The latest question for our Ask the Expert panel comes from a worried mum whose 8 month-old daughter accidentally ate salt. She wants to know when children can start having salt added to their diets and is even a little bit of salt dangerous? Paediatric dietician Jo Rayner has this advice.
My daughter, who is eight months old, had some homemade shepherd’s pie while we were visiting my parents last week. I only realised afterwards that my mum had added salt to the recipe – she always does, I just didn’t think. My mother says it was only a teaspoon for the whole dish – would this be safe for an 8 month-old or could this have been dangerous? She seems okay but I am now paranoid about any time we go for dinner at my parents or parents-in law.
Jo Rayner Says:
Salt is needed for our body. It regulates fluid levels, and it prevents low blood pressure. However, too much salt/sodium intake has been linked to health problems, such as osteoporosis, kidney disease, and high blood pressure, which can lead to cardiovascular disease and stroke.
The current advice about the amount of salt babies and children need in their diet is available on the NHS Choices website. It states the following amounts as a maximum:
• up to 12 months – less than 1g of salt a day (less than 0.4g sodium)
• 1 to 3 years – 2g of salt a day (0.8g sodium)
• 4 to 6 years – 3g of salt a day (1.2g sodium)
• 7 to 10 years – 5g of salt a day (2g sodium)
• 11 years and over – 6g of salt a day (2.4g sodium)
Breast milk supplies all the nutrients an infant under 6 months needs (and infant formulas have similar amounts), so it is the ideal exclusive food for this age group.
Over 6 months, salt should not be added to food as the kidneys of infants are not mature enough to cope with it. As a one off meal on this occasion it will not have caused any harm, it is what a baby and family eats regularly that has the greatest impact. Excess salt intake is associated with vomiting , diarrhoea and thirst. Next time maybe try a small portion of the shepherds pie with some additional vegetables and fruit for dessert or ask for the cooked mince and potatoes to be served for your baby before seasoning, if that’s possible.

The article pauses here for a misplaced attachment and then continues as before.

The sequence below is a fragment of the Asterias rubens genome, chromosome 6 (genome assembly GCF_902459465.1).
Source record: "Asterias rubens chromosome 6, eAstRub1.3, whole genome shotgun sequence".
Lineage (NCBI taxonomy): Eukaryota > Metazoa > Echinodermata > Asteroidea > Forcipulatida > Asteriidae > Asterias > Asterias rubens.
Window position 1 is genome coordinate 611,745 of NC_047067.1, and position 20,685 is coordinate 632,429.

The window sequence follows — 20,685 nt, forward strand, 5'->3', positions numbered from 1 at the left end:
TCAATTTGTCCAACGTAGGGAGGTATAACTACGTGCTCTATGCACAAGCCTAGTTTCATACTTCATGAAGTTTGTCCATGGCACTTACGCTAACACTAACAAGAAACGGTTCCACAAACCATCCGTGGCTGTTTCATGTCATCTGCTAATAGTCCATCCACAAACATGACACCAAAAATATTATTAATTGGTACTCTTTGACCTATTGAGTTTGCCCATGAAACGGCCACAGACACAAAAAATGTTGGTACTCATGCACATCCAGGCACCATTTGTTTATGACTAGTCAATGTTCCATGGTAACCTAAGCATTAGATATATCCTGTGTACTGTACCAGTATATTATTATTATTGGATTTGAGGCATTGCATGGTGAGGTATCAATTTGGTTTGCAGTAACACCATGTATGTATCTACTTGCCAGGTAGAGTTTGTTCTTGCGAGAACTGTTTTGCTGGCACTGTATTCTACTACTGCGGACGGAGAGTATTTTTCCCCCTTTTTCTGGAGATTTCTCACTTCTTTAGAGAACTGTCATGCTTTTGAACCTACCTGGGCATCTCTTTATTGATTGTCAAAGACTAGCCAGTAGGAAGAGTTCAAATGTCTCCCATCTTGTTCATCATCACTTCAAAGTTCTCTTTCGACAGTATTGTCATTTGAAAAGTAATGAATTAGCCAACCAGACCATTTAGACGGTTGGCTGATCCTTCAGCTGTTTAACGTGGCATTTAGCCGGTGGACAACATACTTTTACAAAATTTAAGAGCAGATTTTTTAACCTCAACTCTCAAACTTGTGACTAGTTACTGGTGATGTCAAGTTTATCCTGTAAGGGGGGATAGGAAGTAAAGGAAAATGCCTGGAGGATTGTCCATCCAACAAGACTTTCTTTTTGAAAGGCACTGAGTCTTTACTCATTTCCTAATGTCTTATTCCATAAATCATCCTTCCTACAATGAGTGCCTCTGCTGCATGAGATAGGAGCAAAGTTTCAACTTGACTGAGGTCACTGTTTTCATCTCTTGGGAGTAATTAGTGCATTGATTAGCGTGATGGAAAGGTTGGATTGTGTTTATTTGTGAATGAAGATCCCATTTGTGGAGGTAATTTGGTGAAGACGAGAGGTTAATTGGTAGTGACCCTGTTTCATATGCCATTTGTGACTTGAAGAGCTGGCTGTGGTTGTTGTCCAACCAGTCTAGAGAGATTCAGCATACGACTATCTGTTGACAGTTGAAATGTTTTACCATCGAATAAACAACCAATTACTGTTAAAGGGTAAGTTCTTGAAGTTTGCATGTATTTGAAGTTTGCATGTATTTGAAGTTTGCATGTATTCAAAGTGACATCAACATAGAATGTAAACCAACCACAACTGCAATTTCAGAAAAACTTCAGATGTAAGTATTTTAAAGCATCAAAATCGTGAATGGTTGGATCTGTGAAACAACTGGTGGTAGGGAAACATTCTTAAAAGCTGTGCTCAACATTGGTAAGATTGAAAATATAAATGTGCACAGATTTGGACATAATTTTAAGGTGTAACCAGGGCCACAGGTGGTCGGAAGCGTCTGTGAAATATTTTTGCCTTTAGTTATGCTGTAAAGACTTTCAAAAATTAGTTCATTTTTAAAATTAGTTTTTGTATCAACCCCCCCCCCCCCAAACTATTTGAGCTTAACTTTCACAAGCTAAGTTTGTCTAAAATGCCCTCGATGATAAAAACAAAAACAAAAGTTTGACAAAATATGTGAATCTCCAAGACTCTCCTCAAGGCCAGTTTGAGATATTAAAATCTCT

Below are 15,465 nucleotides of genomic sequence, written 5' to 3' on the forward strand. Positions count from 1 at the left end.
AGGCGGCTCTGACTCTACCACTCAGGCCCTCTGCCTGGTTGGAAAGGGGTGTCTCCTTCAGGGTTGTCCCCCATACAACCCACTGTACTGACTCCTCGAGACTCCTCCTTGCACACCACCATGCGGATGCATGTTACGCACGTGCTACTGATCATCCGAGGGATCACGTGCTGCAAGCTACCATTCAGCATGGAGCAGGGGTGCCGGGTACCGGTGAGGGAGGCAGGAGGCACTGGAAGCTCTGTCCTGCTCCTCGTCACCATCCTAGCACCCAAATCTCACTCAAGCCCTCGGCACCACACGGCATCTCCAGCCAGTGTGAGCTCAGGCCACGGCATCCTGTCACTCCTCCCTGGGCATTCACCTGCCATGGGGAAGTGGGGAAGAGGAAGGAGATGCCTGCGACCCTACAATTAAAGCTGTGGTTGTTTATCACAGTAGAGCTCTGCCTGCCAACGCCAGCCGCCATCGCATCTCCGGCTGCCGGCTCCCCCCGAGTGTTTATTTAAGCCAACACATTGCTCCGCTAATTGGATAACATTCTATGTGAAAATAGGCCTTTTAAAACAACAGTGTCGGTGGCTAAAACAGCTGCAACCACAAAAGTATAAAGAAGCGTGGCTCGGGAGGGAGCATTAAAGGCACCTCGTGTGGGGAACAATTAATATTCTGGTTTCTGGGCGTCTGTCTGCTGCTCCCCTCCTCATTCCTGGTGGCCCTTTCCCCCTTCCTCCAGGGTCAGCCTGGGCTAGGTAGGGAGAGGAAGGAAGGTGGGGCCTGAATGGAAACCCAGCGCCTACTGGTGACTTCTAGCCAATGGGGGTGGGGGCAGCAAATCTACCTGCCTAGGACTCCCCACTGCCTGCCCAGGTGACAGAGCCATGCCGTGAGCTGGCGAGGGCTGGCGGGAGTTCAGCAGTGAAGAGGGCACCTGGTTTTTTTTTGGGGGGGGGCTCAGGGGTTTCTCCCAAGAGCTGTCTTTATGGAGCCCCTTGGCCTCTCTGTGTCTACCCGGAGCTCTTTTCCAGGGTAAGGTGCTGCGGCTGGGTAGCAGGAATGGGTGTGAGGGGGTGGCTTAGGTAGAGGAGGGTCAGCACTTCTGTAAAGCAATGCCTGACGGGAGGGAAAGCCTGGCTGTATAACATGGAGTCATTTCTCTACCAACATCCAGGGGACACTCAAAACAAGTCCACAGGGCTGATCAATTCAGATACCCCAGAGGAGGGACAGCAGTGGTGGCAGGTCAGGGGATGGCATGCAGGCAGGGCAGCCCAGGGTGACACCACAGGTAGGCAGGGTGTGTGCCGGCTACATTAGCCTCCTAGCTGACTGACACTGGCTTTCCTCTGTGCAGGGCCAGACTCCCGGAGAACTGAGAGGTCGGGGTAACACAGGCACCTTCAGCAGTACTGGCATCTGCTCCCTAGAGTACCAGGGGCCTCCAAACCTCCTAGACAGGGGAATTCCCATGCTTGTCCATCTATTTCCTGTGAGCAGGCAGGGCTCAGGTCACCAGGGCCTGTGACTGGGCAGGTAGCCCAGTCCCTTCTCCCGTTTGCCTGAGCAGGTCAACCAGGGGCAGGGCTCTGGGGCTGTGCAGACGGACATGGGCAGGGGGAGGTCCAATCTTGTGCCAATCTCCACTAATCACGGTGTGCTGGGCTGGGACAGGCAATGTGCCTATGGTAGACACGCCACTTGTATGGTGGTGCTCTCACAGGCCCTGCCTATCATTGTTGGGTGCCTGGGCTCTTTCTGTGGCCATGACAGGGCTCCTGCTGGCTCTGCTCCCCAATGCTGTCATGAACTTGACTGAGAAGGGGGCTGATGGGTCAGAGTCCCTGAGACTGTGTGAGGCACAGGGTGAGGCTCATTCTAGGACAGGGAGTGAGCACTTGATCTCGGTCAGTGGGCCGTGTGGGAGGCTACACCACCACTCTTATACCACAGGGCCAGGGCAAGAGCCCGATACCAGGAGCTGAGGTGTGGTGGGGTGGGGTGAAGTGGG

There are lots of foods made specifically for babies, often these have less salt in them. Salt is added to lots of foods such as bread, biscuits and cakes and most ready meals. It is important to check the labels of foods to know what your baby is eating.
You can reduce salt in your child’s diet by avoiding salty snacks like crisps and biscuits and swapping them for low-salt alternatives such as dried fruit, raw vegetable sticks and chopped fruit.
The British Heart Foundation have some great tips on reducing salt in our diets and a free booklet on their website.
Jo Rayner is a highly-experienced registered Paediatric Dietitian and Consultant Nutritionist. She is a member of the British Dietetic Association and her practice is regulated by the Health and Care Professions Council.
Jo helps children and families achieve optimal health through practical, individual advice based on research, evidence and experience and believes good nutrition can be achieved by working together regardless of any medical condition, allergy or lifestyle preference.
Read more about Jo
Visit Jo’s website Kidsdiet.co.uk